Kendra Sitton | Uptown News
“Angel Has Fallen” is the sexist movie I’ve seen in a while. The only female character that lives till the end has ostensibly given up her career to be a housewife, which is of course fine, but in a movie full of combat, she exists solely to be saved by these testosterone-fueled gladiators. Leah Banning is played by Piper Perabo who has shown she can play a cunning spy, but here she is reduced to being someone else’s ball and chain, keeping Mike Banning (played by Gerard Butler) from staying in the field where his failing health and addiction to painkillers alone should disqualify him from his role in the Secret Service. While Butler escapes capture twice and blows up the people trying to frame him for an assassination attempt on the president, Perabo is limited to fearfully clutching her baby and apparently forgetting to lock the back door in the midst of receiving death threats.
The fact that the president’s entire cabinet and nearly every secret service agent is male in addition to the all-male military contractors cannot be ignored. While it may be an accurate depiction of how few women are in those career fields, it certainly isn’t a movie that challenges what you think. In fact, the movie reads like a two-hour commercial for the male ego.
The cast is not entirely made up of men of course. There’s the group of reporters invading the Bannings’ privacy and an FBI agent, played by Jada Pinkett-Smith, who survives most of the movie. Unlike so many of the deaths which are filmed with relish, Pinkett-Smith’s Agent Thompson is shot off screen. However, she is carelessly left to the side — as so many female characters are — to slowly bleed out on the tarmac as my own hopes this movie could be salvaged bled out as well.
Butler is not a talented enough actor to portray Bannings’ changing emotional core as he reconciled with his father. His motivations are narrated by Morgan Freeman and Danny Huston, who respond to some imperceptible change in Butler’s face as he considers leaving active duty for a desk job that would keep him home with his wife and child (and doctors!).
The predictable plot of this sequel to “London Has Fallen” was so lethargically executed that only the shaking 4DX chairs at Regal Edwards Mira Mesa during the plethora of fight scenes kept me from drifting off.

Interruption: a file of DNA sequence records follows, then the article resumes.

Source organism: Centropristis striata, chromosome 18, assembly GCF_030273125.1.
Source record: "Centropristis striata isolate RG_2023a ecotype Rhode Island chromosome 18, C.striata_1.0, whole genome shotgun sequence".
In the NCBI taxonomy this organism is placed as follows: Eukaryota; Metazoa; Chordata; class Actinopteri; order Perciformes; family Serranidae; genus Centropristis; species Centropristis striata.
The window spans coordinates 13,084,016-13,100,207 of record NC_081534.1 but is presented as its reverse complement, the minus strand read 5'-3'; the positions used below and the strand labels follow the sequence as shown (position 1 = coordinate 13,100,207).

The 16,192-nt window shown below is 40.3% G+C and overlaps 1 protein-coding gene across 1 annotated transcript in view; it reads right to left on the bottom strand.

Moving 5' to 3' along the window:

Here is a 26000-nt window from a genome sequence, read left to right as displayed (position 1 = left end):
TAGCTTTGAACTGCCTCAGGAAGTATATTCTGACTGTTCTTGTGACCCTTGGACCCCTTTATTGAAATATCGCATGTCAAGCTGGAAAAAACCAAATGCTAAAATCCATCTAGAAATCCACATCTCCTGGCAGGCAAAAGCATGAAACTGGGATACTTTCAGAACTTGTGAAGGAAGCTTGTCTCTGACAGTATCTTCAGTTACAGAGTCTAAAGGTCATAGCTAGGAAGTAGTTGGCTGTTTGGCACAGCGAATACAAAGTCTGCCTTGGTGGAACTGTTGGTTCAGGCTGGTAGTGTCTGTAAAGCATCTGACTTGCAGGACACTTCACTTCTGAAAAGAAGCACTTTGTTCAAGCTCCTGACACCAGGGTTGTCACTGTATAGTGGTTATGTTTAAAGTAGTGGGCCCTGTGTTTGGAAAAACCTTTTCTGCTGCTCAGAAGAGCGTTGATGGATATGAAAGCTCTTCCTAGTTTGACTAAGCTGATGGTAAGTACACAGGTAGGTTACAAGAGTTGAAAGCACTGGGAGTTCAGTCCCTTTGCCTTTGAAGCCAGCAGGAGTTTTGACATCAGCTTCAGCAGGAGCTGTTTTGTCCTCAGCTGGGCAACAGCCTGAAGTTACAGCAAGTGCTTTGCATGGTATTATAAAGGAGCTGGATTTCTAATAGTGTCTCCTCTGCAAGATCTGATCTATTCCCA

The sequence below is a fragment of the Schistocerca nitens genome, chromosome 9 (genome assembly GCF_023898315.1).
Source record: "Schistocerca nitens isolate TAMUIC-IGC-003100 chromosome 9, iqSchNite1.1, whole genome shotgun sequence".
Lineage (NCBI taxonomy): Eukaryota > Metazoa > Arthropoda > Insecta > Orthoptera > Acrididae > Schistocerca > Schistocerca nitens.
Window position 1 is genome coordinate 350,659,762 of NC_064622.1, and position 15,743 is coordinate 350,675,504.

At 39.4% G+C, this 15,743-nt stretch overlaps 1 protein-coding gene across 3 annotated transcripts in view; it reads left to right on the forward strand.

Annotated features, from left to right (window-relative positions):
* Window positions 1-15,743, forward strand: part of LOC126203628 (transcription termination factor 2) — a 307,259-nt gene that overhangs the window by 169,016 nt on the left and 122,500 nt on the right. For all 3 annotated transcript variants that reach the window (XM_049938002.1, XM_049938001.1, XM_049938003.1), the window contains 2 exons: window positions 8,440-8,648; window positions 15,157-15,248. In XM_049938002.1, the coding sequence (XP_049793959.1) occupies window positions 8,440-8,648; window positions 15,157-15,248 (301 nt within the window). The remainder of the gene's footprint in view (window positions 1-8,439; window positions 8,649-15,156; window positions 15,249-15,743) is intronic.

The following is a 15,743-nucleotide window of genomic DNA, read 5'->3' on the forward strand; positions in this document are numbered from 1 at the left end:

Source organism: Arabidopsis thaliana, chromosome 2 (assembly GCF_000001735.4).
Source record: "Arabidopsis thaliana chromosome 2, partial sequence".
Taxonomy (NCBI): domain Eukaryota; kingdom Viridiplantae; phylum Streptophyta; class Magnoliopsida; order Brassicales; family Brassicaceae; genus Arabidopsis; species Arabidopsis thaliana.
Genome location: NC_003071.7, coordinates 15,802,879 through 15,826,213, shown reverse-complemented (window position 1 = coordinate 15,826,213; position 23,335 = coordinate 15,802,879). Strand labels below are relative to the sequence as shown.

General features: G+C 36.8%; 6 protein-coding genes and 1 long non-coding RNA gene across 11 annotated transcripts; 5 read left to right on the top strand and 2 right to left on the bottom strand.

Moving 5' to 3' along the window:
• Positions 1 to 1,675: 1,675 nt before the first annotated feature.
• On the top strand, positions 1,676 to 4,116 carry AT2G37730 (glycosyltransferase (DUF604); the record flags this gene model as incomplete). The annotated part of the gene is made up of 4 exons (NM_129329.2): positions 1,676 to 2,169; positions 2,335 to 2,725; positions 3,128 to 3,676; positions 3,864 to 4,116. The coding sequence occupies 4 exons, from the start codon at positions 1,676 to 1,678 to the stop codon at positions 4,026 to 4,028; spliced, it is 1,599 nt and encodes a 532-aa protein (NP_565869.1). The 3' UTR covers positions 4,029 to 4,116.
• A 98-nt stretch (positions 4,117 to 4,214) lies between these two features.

I was still awake enough to roll my eyes at some of the more ridiculous moments, like when Butler casually drops his machine gun with no explanation so that he can fight with a handgun and then eventually a knife and then with his own hands against Danny Huston’s military contractor Wade Jennings.
The former military comrades played by Butler and Huston are repeatedly shown to be more the same than different, even as they end up on opposite sides of trying to kill the president. Huston says they are lions over and over, that they need the adrenaline-rush of fighting in order to have a reason to live. This could be an interesting look at the difficulty of veterans to reintegrate into civilian life but his dissatisfaction with retirement is instead the flimsy reason he betrays the country he once fought for.
Butler’s Banning betrays his country in his own way by hiding his medical and addiction issues while being considered for Secret Service Director. Butler’s ego also convinces him he alone is the only one who can save the president, so he must break into the hospital where Morgan Freeman’s President Trumbull is recovering from the first assassination attempt. Rather than alerting the Secret Service, Banning must break behind the lines of the service to show them how weak they are and earn back his role as their leader, just a day after he was suspected of masterminding the murder attempt.
“Angel Has Fallen” is the sequel to “London Has Fallen,” in which Butler, the guardian angel, protected the world leaders from a terror attack in London. I would like to think the sequel’s title refers to the original fallen angel, who thought he was better than God. Butler seems to share the same pride that cost the devil heaven. As the Executive Producer of this action flick, he has managed to reimagine an ending to that ancient story where Freeman, who has played God so many times in other movies, honors Butler’s character for his self-assured assessment he is the only one who could conquer this Kobayashi Maru.
It is Huston’s ego that turns him into a presidential assassin, and it is Butler’s ego that makes him save the president.
A better movie would have dismantled the ego that so drives these main characters to forego their own health, the own wisdom, their own country in order to advance their careers and get an opportunity to fight again. Instead, their reminiscent violent is respected, celebrated, reinforced, and in Butler’s case, awarded with one of the top jobs in the U.S.
— Kendra Sitton can be reached at [email protected]. Uptown News is a San Diego Community Newspaper Group publication.